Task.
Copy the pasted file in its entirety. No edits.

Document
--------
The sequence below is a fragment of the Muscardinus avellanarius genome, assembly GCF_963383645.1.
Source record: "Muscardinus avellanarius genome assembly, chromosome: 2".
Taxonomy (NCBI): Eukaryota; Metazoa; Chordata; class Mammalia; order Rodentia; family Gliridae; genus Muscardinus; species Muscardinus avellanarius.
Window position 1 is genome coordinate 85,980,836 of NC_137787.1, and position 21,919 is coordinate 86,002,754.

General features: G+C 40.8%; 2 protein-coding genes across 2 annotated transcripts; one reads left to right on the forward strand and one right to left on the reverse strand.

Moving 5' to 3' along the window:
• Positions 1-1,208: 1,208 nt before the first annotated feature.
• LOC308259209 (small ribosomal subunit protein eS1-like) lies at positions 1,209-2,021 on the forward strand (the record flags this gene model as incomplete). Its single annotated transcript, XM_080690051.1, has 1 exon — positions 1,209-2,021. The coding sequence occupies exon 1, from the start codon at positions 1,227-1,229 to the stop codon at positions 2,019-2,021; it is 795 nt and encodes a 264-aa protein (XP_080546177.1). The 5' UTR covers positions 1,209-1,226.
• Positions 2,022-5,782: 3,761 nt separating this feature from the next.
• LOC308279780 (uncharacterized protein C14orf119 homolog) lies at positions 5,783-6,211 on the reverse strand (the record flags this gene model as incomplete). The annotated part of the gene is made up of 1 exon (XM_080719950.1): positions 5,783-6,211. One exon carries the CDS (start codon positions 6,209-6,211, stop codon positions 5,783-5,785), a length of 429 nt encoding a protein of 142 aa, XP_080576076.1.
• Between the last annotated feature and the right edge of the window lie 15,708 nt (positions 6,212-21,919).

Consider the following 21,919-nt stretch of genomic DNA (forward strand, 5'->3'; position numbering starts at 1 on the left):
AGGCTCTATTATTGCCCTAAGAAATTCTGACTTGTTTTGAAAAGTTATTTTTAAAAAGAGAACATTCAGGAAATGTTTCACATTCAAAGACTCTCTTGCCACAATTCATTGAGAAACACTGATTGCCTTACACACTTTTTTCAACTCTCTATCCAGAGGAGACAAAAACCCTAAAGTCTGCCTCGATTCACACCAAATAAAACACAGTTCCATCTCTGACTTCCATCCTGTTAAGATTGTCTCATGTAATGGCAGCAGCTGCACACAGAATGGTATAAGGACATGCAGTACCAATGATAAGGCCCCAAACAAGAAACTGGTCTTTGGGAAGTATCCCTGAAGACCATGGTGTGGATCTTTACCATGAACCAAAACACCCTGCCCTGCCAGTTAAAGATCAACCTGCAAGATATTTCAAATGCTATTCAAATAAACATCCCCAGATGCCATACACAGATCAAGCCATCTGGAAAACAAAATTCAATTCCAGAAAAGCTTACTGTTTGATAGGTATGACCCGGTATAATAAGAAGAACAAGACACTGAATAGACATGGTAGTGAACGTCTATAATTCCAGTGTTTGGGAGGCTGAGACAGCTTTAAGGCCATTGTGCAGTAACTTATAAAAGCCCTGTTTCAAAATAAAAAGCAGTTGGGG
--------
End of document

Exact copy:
The sequence below is a fragment of the Muscardinus avellanarius genome, assembly GCF_963383645.1.
Source record: "Muscardinus avellanarius genome assembly, chromosome: 2".
Taxonomy (NCBI): Eukaryota; Metazoa; Chordata; class Mammalia; order Rodentia; family Gliridae; genus Muscardinus; species Muscardinus avellanarius.
Window position 1 is genome coordinate 85,980,836 of NC_137787.1, and position 21,919 is coordinate 86,002,754.

General features: G+C 40.8%; 2 protein-coding genes across 2 annotated transcripts; one reads left to right on the forward strand and one right to left on the reverse strand.

Moving 5' to 3' along the window:
• Positions 1-1,208: 1,208 nt before the first annotated feature.
• LOC308259209 (small ribosomal subunit protein eS1-like) lies at positions 1,209-2,021 on the forward strand (the record flags this gene model as incomplete). Its single annotated transcript, XM_080690051.1, has 1 exon — positions 1,209-2,021. The coding sequence occupies exon 1, from the start codon at positions 1,227-1,229 to the stop codon at positions 2,019-2,021; it is 795 nt and encodes a 264-aa protein (XP_080546177.1). The 5' UTR covers positions 1,209-1,226.
• Positions 2,022-5,782: 3,761 nt separating this feature from the next.
• LOC308279780 (uncharacterized protein C14orf119 homolog) lies at positions 5,783-6,211 on the reverse strand (the record flags this gene model as incomplete). The annotated part of the gene is made up of 1 exon (XM_080719950.1): positions 5,783-6,211. One exon carries the CDS (start codon positions 6,209-6,211, stop codon positions 5,783-5,785), a length of 429 nt encoding a protein of 142 aa, XP_080576076.1.
• Between the last annotated feature and the right edge of the window lie 15,708 nt (positions 6,212-21,919).

Consider the following 21,919-nt stretch of genomic DNA (forward strand, 5'->3'; position numbering starts at 1 on the left):
AGGCTCTATTATTGCCCTAAGAAATTCTGACTTGTTTTGAAAAGTTATTTTTAAAAAGAGAACATTCAGGAAATGTTTCACATTCAAAGACTCTCTTGCCACAATTCATTGAGAAACACTGATTGCCTTACACACTTTTTTCAACTCTCTATCCAGAGGAGACAAAAACCCTAAAGTCTGCCTCGATTCACACCAAATAAAACACAGTTCCATCTCTGACTTCCATCCTGTTAAGATTGTCTCATGTAATGGCAGCAGCTGCACACAGAATGGTATAAGGACATGCAGTACCAATGATAAGGCCCCAAACAAGAAACTGGTCTTTGGGAAGTATCCCTGAAGACCATGGTGTGGATCTTTACCATGAACCAAAACACCCTGCCCTGCCAGTTAAAGATCAACCTGCAAGATATTTCAAATGCTATTCAAATAAACATCCCCAGATGCCATACACAGATCAAGCCATCTGGAAAACAAAATTCAATTCCAGAAAAGCTTACTGTTTGATAGGTATGACCCGGTATAATAAGAAGAACAAGACACTGAATAGACATGGTAGTGAACGTCTATAATTCCAGTGTTTGGGAGGCTGAGACAGCTTTAAGGCCATTGTGCAGTAACTTATAAAAGCCCTGTTTCAAAATAAAAAGCAGTTGGGG